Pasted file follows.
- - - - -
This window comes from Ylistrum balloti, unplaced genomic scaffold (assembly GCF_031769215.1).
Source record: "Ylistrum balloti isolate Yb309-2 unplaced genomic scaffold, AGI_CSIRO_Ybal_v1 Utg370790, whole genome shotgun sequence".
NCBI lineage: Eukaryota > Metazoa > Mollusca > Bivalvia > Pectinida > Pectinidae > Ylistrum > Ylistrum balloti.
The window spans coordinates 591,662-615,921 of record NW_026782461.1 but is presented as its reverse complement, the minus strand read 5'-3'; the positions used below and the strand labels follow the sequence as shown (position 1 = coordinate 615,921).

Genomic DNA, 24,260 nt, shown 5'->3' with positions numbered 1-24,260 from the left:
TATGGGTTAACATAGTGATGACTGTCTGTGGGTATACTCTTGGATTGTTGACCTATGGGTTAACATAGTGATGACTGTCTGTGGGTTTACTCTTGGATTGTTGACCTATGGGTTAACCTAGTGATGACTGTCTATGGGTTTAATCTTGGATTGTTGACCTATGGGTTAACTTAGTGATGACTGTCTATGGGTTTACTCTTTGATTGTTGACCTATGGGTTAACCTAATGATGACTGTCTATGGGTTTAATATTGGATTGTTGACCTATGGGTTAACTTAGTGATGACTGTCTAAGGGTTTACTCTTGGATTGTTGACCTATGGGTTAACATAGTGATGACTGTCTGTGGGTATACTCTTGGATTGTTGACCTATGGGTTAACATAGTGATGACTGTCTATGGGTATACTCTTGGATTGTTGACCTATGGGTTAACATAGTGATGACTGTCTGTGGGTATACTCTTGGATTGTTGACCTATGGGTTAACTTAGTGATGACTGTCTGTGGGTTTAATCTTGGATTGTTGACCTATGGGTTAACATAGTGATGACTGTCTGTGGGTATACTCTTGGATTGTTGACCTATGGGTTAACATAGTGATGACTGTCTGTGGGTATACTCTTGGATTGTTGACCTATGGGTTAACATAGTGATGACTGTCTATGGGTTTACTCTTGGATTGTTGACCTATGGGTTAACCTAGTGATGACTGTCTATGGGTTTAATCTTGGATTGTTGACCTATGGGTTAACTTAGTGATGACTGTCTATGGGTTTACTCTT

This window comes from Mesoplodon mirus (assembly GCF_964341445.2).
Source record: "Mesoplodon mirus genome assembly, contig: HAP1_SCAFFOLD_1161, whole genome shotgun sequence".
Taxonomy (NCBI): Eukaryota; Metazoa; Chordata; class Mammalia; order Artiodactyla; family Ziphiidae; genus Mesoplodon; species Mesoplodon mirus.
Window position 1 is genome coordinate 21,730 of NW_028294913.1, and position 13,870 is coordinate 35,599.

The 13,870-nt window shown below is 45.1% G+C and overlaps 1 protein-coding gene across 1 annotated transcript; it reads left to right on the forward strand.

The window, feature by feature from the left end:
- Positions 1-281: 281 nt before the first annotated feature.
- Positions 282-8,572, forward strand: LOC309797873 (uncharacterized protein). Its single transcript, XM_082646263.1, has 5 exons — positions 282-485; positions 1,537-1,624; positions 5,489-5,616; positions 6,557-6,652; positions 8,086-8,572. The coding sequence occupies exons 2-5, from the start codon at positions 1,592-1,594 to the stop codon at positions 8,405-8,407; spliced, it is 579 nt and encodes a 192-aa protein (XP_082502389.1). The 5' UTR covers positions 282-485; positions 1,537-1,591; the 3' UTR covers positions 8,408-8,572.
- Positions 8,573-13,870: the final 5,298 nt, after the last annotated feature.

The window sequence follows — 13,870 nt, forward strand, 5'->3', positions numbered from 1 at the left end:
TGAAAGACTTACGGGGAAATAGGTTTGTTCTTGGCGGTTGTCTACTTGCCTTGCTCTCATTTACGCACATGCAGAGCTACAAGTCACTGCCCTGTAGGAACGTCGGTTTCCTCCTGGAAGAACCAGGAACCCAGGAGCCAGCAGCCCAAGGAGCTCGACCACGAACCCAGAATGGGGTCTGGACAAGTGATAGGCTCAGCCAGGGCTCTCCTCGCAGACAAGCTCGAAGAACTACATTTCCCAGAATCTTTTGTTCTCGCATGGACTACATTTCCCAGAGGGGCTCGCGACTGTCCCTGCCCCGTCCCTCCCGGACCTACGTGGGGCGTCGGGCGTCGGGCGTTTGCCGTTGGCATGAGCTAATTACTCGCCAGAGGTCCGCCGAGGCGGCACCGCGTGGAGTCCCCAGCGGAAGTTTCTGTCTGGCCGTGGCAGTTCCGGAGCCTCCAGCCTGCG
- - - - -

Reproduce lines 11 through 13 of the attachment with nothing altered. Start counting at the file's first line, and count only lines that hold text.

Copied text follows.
The 13,870-nt window shown below is 45.1% G+C and overlaps 1 protein-coding gene across 1 annotated transcript; it reads left to right on the forward strand.

The window, feature by feature from the left end:
- Positions 1-281: 281 nt before the first annotated feature.